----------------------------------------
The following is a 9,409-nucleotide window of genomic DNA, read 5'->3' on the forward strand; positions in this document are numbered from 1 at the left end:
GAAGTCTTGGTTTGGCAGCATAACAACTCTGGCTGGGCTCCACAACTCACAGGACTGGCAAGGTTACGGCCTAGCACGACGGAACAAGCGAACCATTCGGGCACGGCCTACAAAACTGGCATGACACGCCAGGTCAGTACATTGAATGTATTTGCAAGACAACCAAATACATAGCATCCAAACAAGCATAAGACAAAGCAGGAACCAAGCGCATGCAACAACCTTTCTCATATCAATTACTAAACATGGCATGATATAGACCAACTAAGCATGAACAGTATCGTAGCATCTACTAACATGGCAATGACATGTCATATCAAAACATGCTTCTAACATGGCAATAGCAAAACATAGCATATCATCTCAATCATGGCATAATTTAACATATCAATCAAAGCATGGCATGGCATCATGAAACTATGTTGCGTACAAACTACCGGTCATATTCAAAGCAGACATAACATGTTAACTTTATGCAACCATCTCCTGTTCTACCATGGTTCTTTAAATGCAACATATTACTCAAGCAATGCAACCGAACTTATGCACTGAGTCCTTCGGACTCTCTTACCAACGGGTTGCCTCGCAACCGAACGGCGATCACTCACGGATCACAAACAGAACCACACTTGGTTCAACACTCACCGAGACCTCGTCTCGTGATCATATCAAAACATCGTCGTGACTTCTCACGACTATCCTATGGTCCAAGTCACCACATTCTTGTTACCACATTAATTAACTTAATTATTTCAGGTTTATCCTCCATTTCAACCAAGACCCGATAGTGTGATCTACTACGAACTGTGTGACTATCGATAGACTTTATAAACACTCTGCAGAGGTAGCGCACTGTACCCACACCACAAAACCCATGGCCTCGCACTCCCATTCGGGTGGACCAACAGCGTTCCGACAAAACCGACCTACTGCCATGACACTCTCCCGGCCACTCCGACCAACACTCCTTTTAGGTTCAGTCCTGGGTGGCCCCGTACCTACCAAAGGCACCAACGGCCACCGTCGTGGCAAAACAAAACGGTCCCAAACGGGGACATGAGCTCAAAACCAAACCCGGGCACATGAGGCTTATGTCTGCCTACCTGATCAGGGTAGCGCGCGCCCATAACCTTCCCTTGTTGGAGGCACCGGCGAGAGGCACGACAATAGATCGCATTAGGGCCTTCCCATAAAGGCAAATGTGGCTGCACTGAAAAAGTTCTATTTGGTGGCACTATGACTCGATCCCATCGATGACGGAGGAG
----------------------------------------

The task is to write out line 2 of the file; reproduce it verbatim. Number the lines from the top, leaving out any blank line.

GAAGTCTTGGTTTGGCAGCATAACAACTCTGGCTGGGCTCCACAACTCACAGGACTGGCAAGGTTACGGCCTAGCACGACGGAACAAGCGAACCATTCGGGCACGGCCTACAAAACTGGCATGACACGCCAGGTCAGTACATTGAATGTATTTGCAAGACAACCAAATACATAGCATCCAAACAAGCATAAGACAAAGCAGGAACCAAGCGCATGCAACAACCTTTCTCATATCAATTACTAAACATGGCATGATATAGACCAACTAAGCATGAACAGTATCGTAGCATCTACTAACATGGCAATGACATGTCATATCAAAACATGCTTCTAACATGGCAATAGCAAAACATAGCATATCATCTCAATCATGGCATAATTTAACATATCAATCAAAGCATGGCATGGCATCATGAAACTATGTTGCGTACAAACTACCGGTCATATTCAAAGCAGACATAACATGTTAACTTTATGCAACCATCTCCTGTTCTACCATGGTTCTTTAAATGCAACATATTACTCAAGCAATGCAACCGAACTTATGCACTGAGTCCTTCGGACTCTCTTACCAACGGGTTGCCTCGCAACCGAACGGCGATCACTCACGGATCACAAACAGAACCACACTTGGTTCAACACTCACCGAGACCTCGTCTCGTGATCATATCAAAACATCGTCGTGACTTCTCACGACTATCCTATGGTCCAAGTCACCACATTCTTGTTACCACATTAATTAACTTAATTATTTCAGGTTTATCCTCCATTTCAACCAAGACCCGATAGTGTGATCTACTACGAACTGTGTGACTATCGATAGACTTTATAAACACTCTGCAGAGGTAGCGCACTGTACCCACACCACAAAACCCATGGCCTCGCACTCCCATTCGGGTGGACCAACAGCGTTCCGACAAAACCGACCTACTGCCATGACACTCTCCCGGCCACTCCGACCAACACTCCTTTTAGGTTCAGTCCTGGGTGGCCCCGTACCTACCAAAGGCACCAACGGCCACCGTCGTGGCAAAACAAAACGGTCCCAAACGGGGACATGAGCTCAAAACCAAACCCGGGCACATGAGGCTTATGTCTGCCTACCTGATCAGGGTAGCGCGCGCCCATAACCTTCCCTTGTTGGAGGCACCGGCGAGAGGCACGACAATAGATCGCATTAGGGCCTTCCCATAAAGGCAAATGTGGCTGCACTGAAAAAGTTCTATTTGGTGGCACTATGACTCGATCCCATCGATGACGGAGGAG